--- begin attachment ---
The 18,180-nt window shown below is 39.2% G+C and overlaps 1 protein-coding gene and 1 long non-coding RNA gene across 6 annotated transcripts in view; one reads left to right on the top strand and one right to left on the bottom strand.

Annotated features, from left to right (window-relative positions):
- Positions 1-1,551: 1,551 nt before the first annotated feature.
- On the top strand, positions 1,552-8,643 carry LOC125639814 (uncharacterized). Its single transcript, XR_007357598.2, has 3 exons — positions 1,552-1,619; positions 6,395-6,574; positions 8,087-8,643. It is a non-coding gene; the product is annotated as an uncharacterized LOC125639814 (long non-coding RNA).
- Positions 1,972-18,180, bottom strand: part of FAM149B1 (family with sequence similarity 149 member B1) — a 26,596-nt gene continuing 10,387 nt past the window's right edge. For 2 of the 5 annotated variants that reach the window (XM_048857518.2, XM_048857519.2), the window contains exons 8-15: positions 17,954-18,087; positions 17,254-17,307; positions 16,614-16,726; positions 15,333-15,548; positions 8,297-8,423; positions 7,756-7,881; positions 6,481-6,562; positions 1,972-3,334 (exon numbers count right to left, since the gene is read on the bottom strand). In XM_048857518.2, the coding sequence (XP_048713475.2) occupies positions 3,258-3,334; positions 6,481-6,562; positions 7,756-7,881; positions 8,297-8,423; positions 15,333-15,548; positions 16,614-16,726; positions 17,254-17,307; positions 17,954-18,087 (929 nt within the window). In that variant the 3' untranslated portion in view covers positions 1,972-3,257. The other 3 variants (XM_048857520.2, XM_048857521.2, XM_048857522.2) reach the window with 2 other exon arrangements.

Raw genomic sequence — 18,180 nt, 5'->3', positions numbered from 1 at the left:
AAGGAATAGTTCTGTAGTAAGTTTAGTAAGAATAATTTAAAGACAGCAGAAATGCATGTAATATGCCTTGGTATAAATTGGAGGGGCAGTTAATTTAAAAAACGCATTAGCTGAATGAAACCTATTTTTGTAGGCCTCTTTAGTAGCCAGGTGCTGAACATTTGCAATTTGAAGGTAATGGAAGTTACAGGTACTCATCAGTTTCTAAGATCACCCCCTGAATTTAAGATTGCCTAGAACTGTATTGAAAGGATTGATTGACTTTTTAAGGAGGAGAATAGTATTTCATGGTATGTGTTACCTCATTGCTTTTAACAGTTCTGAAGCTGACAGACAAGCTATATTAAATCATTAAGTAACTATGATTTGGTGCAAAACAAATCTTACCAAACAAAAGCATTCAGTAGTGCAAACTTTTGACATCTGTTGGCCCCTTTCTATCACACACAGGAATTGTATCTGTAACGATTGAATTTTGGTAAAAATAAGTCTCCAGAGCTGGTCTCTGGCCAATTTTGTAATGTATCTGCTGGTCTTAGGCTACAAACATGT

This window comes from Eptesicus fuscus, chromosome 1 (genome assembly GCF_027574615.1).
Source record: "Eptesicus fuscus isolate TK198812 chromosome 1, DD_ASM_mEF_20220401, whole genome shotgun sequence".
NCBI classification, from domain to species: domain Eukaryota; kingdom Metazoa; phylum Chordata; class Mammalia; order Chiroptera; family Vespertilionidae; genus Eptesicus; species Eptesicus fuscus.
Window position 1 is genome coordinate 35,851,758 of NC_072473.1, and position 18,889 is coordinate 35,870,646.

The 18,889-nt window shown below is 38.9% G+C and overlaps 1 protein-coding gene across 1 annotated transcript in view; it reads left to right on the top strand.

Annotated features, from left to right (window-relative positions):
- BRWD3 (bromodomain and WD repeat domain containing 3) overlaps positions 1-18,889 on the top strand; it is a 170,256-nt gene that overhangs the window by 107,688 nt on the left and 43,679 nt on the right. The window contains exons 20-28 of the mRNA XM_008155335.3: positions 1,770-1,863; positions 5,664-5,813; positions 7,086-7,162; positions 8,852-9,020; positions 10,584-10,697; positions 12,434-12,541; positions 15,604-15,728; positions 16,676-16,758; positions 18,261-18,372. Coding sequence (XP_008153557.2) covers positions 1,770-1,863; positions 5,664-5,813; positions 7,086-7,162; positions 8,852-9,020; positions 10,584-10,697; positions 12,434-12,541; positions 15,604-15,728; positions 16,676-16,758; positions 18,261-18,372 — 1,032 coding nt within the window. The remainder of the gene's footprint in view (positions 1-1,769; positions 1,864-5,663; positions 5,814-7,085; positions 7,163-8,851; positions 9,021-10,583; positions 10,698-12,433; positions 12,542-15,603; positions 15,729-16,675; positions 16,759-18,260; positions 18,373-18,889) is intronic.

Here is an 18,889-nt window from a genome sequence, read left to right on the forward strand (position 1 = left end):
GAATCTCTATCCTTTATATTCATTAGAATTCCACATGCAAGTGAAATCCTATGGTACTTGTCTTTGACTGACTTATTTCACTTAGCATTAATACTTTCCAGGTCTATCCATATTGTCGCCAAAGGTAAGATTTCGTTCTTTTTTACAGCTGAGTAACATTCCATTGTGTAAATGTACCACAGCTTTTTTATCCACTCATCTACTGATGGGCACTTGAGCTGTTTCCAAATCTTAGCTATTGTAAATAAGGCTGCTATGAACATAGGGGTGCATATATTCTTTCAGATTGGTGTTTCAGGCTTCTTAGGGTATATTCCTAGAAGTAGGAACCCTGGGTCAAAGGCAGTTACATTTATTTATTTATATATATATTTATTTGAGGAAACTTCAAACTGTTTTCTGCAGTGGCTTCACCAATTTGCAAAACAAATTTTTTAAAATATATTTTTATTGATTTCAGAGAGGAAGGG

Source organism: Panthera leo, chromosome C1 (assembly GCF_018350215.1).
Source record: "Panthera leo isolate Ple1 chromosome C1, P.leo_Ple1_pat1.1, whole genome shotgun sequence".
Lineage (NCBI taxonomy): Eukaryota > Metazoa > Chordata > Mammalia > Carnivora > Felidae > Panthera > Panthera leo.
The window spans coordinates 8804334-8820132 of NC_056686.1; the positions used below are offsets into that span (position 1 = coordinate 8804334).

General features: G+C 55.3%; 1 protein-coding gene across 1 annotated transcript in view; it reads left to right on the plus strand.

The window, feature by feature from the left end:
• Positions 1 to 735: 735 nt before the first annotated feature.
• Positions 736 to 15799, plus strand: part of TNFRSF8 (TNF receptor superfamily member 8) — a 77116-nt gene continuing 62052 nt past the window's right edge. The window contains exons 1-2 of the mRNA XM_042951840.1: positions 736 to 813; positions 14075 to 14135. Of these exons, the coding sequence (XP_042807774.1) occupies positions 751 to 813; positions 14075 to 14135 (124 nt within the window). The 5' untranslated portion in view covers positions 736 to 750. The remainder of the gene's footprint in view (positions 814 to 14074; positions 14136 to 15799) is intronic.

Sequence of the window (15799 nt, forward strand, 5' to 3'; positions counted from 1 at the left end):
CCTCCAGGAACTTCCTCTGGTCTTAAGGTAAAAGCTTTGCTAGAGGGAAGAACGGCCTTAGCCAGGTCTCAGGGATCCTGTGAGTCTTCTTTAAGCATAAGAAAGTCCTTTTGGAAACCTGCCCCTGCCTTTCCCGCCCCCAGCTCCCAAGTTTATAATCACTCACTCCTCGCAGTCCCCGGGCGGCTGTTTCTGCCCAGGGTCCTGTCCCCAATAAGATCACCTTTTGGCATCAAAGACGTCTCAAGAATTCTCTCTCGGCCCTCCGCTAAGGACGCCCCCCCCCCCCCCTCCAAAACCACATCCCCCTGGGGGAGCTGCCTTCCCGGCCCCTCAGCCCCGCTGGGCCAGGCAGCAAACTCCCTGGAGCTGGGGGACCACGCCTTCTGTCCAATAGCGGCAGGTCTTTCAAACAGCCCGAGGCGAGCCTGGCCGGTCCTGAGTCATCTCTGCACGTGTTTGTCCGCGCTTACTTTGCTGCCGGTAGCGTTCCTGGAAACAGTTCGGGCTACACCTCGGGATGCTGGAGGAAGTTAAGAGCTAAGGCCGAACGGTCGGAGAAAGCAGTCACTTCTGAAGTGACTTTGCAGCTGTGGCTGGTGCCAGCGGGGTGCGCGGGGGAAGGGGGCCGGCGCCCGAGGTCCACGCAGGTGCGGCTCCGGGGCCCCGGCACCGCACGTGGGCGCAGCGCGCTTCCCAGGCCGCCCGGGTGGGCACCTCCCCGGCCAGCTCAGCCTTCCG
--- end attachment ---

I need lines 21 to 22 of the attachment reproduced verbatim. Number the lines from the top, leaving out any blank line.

General features: G+C 55.3%; 1 protein-coding gene across 1 annotated transcript in view; it reads left to right on the plus strand.

The window, feature by feature from the left end: